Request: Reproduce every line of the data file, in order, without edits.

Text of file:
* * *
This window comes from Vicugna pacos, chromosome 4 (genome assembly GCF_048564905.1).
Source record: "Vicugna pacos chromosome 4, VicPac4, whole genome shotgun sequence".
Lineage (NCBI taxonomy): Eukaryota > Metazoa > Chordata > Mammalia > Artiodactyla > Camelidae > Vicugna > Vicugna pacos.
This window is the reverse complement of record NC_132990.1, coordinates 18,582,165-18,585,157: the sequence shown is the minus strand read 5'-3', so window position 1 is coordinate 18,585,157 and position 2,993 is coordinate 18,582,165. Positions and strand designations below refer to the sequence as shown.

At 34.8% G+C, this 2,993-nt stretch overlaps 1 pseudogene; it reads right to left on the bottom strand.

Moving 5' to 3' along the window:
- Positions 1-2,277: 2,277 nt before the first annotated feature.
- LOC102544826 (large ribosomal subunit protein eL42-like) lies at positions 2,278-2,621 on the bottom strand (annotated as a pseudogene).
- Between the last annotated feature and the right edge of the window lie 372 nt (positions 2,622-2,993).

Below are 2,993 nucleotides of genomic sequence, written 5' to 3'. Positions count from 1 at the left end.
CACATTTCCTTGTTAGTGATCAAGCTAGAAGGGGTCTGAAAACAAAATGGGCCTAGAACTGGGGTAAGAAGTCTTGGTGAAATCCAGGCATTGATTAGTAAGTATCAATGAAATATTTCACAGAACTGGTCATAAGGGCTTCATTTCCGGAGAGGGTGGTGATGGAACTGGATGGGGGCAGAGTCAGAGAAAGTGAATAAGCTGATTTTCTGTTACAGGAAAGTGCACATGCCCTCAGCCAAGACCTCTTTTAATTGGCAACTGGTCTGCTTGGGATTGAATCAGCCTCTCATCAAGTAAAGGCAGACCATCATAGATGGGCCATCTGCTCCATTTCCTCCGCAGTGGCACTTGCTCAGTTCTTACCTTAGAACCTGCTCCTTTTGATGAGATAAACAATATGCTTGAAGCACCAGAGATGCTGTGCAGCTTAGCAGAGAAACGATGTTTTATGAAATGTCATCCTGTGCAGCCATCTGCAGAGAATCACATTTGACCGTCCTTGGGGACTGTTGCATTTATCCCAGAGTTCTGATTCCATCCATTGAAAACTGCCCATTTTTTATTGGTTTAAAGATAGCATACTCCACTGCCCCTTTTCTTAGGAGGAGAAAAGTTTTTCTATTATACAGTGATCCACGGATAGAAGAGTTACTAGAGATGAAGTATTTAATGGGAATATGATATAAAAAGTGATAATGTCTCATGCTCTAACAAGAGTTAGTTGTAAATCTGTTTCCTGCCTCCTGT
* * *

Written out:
This window comes from Vicugna pacos, chromosome 4 (genome assembly GCF_048564905.1).
Source record: "Vicugna pacos chromosome 4, VicPac4, whole genome shotgun sequence".
Lineage (NCBI taxonomy): Eukaryota > Metazoa > Chordata > Mammalia > Artiodactyla > Camelidae > Vicugna > Vicugna pacos.
This window is the reverse complement of record NC_132990.1, coordinates 18,582,165-18,585,157: the sequence shown is the minus strand read 5'-3', so window position 1 is coordinate 18,585,157 and position 2,993 is coordinate 18,582,165. Positions and strand designations below refer to the sequence as shown.

At 34.8% G+C, this 2,993-nt stretch overlaps 1 pseudogene; it reads right to left on the bottom strand.

Moving 5' to 3' along the window:
- Positions 1-2,277: 2,277 nt before the first annotated feature.
- LOC102544826 (large ribosomal subunit protein eL42-like) lies at positions 2,278-2,621 on the bottom strand (annotated as a pseudogene).
- Between the last annotated feature and the right edge of the window lie 372 nt (positions 2,622-2,993).

Below are 2,993 nucleotides of genomic sequence, written 5' to 3'. Positions count from 1 at the left end.
CACATTTCCTTGTTAGTGATCAAGCTAGAAGGGGTCTGAAAACAAAATGGGCCTAGAACTGGGGTAAGAAGTCTTGGTGAAATCCAGGCATTGATTAGTAAGTATCAATGAAATATTTCACAGAACTGGTCATAAGGGCTTCATTTCCGGAGAGGGTGGTGATGGAACTGGATGGGGGCAGAGTCAGAGAAAGTGAATAAGCTGATTTTCTGTTACAGGAAAGTGCACATGCCCTCAGCCAAGACCTCTTTTAATTGGCAACTGGTCTGCTTGGGATTGAATCAGCCTCTCATCAAGTAAAGGCAGACCATCATAGATGGGCCATCTGCTCCATTTCCTCCGCAGTGGCACTTGCTCAGTTCTTACCTTAGAACCTGCTCCTTTTGATGAGATAAACAATATGCTTGAAGCACCAGAGATGCTGTGCAGCTTAGCAGAGAAACGATGTTTTATGAAATGTCATCCTGTGCAGCCATCTGCAGAGAATCACATTTGACCGTCCTTGGGGACTGTTGCATTTATCCCAGAGTTCTGATTCCATCCATTGAAAACTGCCCATTTTTTATTGGTTTAAAGATAGCATACTCCACTGCCCCTTTTCTTAGGAGGAGAAAAGTTTTTCTATTATACAGTGATCCACGGATAGAAGAGTTACTAGAGATGAAGTATTTAATGGGAATATGATATAAAAAGTGATAATGTCTCATGCTCTAACAAGAGTTAGTTGTAAATCTGTTTCCTGCCTCCTGT